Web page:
Doc Rivers was a problem

This might be the most ridiculous take to emerge from the ashes of the Hawks series. Rivers might not be the greatest in-game tactician in the history of organized sport, but the only difference between him and Nate McMillan in the Eastern Conference semifinals were Kevin Huerter, Lou Williams, and Danilo Gallinari. Any one of those three players would have been the first guy off the bench for the Sixers. Swap out any one of them for any one of Rivers’ options on the bench and the Sixers win the series. Heck, let’s not forget that if Dwight Howard shows up to the arena with full functional control of his arms and legs and brain, the Sixers probably win the series. If Embiid has all of his knee cartilage intact, the Sixers probably win the series. If Danny Green does not get hurt in Game 3, the Sixers probably win the series.

Rivers wasn’t perfect. He should have started micromanaging Game 5 well before his players realized that they were in the process of wetting their pants. He should have trusted Tyrese Maxey more and Shake Milton less. But no coach is perfect. Rivers’ biggest problem was that he had no options. And he knew it. Furkan Korkmaz is not an option. Dwight Howard was not an option. Rivers’ only options were to run Embiid into the ground and to threaten his son-in-law with banishment to the kids’ table at Thanksgiving if he did not shoot more. Hot take: If Rivers could have started Huerter in place of Green and made Williams his primary bench scorer, he would have.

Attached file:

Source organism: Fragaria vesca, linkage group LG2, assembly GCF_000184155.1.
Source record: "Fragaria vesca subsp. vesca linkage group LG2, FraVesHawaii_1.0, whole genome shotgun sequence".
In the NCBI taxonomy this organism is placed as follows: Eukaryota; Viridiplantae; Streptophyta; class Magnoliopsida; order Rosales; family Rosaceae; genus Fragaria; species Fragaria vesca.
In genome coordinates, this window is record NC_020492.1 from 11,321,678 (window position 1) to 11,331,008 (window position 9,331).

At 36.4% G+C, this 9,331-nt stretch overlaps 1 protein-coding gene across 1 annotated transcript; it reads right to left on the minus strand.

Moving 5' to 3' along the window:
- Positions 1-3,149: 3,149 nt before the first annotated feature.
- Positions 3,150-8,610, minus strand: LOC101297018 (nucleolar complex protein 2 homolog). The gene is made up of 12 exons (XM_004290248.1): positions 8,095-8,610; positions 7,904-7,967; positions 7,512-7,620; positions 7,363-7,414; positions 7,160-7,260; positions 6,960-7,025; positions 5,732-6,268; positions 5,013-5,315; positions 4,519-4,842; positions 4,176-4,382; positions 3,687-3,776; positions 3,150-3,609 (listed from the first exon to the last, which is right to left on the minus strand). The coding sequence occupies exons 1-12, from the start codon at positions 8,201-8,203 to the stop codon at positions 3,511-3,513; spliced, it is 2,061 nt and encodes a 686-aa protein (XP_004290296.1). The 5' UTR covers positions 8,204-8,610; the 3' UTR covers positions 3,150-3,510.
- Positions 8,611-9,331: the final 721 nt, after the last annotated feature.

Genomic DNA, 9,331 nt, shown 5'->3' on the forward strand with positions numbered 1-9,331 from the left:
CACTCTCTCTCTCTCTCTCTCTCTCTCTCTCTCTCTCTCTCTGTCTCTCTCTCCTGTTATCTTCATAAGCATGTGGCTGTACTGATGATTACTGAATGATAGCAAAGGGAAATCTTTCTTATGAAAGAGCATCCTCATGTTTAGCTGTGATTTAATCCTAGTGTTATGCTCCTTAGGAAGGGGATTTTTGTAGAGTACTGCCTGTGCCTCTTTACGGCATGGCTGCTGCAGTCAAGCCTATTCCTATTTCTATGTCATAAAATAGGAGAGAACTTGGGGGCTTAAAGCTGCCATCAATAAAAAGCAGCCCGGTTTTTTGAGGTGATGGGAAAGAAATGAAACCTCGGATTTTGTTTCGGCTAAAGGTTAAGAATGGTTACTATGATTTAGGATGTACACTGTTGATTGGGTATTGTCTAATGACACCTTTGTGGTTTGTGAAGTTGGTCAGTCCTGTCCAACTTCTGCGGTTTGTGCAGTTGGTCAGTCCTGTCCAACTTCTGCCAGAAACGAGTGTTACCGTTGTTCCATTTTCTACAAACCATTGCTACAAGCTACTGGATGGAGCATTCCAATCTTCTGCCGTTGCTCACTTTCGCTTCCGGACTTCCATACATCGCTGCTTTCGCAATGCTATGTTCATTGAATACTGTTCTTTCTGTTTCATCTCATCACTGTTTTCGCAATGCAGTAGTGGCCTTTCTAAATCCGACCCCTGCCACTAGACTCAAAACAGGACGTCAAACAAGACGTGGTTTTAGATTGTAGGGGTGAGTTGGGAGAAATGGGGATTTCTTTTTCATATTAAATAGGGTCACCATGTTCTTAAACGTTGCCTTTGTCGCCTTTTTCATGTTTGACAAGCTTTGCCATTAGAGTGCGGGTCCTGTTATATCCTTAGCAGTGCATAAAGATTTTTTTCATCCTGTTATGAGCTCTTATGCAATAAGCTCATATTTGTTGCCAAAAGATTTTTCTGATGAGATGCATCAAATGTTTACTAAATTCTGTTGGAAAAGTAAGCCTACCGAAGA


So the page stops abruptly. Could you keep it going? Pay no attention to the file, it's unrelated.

The season was a referendum on The Process

The only reason the Sixers were a relevant team this year was the MVP performance of a player who so epitomized Sam Hinkie’s tenure that he nicknamed himself after it. It’s absurd to think that the successes of the Suns and Hawks somehow disproves the notion that non-destination teams need to draft elite talent to win, or that a team is better off prioritizing the acquisition of said talent than trying to slum it to 40 wins and the eighth seed each season. The Suns averaged 22 wins over four seasons between 2015-19. The Hawks averaged 24 wins between 2017-20. The Sixers averaged 19 wins between 2013-17. We’re really planting our flag on the hill that says the Sixers should have won three to five more games per season?

» READ MORE: It’s clear ‘The Process’ was a failure for Sixers | Keith Pompey

The Suns have a No. 1 overall pick starting at center. They drafted inside the top five in the two other years of a three-year stretch. The Hawks have drafted inside the top eight in each of the last three drafts. They landed Trae Young because they had the No. 3 overall pick. The notion that the Sixers are materially worse off for having leaned into the NBA’s talent reality is disproven by the sellouts, by the hype, by the presence of Embiid. The only people who interpret 2020-21 as a rebuke of The Process are people who never fully understood The Process to begin with.

We’re in an overreaction phase. At the end of the day, the Sixers were a good but flawed team that won a lot of games in a weird season. Last year at this time, nobody thought they’d be capable of even that. Let’s not get too crazy.